.NET interview questions :- Can you explain architecture of your project ?

 Posted by articlesmaint on 3/7/2011 | Category: .NET Framework Interview questions | Views: 65917

This is normally the first .NET interview question which pops up in .NET and C# interviews. Personally i think your full  .NET interview ahead depends on how you will answer this question.

Common mistakes :- Many developers make a common mistake of answering this question by saying that we have used C# , SQL server , ASP.NET etc. But please do note that the question is, what is the architecture of your project and not technology.

So a typical answer will be something as below. Please note your answer will vary as per your architecture and structure.

"My current architecture is a simple 3 tier architecture with UI in ASP.NET , middle layer are simple .NET classes and DAL is using enterprise application blocks.

The UI  is responsible to take user inputs , all my business validations are centrally located in middle layer and the data access layer is responsible to execute stored procedured and SQL queries to SQL Server.

Strongly typed business objects are used to pass data from one layer to other layer. The database of the project is in a 3rd normal form."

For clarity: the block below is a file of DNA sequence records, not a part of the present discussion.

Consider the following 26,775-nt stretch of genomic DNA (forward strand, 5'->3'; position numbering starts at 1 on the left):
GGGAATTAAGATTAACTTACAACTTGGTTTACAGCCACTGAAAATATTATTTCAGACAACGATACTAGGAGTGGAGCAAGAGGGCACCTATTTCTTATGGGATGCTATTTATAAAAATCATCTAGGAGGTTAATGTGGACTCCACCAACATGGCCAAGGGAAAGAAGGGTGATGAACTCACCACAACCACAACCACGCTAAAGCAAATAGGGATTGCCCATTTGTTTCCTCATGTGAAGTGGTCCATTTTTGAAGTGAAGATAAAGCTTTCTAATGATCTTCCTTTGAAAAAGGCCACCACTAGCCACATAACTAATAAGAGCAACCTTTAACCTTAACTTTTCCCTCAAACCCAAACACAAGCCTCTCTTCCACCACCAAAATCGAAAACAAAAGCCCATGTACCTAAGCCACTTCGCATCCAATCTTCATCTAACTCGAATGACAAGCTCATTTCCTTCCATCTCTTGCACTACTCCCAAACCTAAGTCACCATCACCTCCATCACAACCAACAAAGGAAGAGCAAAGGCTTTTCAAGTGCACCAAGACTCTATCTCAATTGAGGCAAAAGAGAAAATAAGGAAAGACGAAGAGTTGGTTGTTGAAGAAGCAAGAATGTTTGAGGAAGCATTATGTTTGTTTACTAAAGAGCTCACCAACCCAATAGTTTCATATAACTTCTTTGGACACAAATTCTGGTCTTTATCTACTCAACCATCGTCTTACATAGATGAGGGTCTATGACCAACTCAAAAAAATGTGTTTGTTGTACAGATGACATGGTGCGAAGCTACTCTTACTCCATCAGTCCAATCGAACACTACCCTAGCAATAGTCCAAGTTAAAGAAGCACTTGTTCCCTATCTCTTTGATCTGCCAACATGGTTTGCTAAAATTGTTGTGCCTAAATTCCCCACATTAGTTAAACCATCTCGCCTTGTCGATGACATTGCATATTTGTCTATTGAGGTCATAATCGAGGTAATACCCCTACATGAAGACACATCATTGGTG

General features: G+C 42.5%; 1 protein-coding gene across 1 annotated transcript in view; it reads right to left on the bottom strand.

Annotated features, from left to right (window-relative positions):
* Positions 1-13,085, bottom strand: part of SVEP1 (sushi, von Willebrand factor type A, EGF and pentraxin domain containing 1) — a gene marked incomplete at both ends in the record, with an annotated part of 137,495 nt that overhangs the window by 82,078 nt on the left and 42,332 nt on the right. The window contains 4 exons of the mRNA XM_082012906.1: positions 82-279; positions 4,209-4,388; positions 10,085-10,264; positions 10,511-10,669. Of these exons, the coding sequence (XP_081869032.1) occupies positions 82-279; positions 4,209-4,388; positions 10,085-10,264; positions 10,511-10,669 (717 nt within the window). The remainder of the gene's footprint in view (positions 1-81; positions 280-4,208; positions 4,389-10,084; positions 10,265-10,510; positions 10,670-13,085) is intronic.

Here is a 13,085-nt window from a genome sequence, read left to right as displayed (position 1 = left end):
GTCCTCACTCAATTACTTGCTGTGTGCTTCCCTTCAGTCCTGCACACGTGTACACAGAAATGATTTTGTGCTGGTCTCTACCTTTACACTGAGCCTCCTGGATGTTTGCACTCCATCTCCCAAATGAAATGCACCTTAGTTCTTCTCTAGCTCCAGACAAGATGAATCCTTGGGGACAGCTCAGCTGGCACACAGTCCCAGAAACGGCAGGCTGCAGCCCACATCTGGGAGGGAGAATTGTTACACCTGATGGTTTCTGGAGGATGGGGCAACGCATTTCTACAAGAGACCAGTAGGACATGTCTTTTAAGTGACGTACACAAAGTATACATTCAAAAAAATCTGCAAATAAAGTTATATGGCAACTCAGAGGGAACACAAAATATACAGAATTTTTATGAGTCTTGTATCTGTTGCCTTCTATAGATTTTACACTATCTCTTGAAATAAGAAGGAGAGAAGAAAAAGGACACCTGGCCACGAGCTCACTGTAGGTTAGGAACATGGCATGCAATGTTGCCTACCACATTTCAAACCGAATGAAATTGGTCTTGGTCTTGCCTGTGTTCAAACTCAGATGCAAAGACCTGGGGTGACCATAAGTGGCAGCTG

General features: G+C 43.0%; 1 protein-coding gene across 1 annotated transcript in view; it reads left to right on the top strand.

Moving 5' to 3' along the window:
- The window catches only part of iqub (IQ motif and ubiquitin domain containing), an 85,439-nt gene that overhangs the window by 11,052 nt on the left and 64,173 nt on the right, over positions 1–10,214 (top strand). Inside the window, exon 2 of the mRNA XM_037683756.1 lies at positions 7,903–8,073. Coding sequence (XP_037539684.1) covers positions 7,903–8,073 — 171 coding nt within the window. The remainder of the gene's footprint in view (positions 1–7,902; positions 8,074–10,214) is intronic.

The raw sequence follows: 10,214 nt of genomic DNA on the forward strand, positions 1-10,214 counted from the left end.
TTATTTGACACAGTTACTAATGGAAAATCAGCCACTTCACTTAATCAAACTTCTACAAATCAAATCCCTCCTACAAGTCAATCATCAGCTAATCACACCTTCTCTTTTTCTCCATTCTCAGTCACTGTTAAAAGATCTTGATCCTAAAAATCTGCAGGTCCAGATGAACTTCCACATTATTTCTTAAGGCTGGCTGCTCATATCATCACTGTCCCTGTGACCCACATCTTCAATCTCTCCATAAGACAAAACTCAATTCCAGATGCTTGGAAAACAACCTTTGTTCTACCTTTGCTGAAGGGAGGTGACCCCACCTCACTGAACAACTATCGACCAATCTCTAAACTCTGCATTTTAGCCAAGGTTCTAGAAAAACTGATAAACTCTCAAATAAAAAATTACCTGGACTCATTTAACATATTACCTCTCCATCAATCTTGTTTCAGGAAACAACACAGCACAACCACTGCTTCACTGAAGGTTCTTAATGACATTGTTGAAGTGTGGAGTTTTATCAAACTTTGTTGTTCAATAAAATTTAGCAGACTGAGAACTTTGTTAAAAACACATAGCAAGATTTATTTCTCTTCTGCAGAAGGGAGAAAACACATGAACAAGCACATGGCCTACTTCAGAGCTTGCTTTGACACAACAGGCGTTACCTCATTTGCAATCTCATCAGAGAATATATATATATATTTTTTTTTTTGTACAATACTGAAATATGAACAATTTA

So first start with the overall architecture , talk about each layer , how data is passed between each layer and the database design structure.

One very important tip if you can draw a diagram and explain....I think you have the job.



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Comments or Responses

Posted by: Kishork80 on: 3/7/2011
Just to add on this Try to get command over Design Pattern and UML diagrams .Must know use case, sequence diagram, class diagrams,State Diagram,Activity Diagram,Interaction... . This is mandatory to explain Your application flow.Try to talk clear and to the point if you are going for Senior level positions like Tech Lead or Senior developes. They will get confident and .. you get the job instantly. Good Luck
Posted by: Laghaterohan on: 3/8/2011
I agree, however i feel design patterns are quite tough to understand at once and needs quite a lot of reading and understanding...any one has better ways to remember design patterns?

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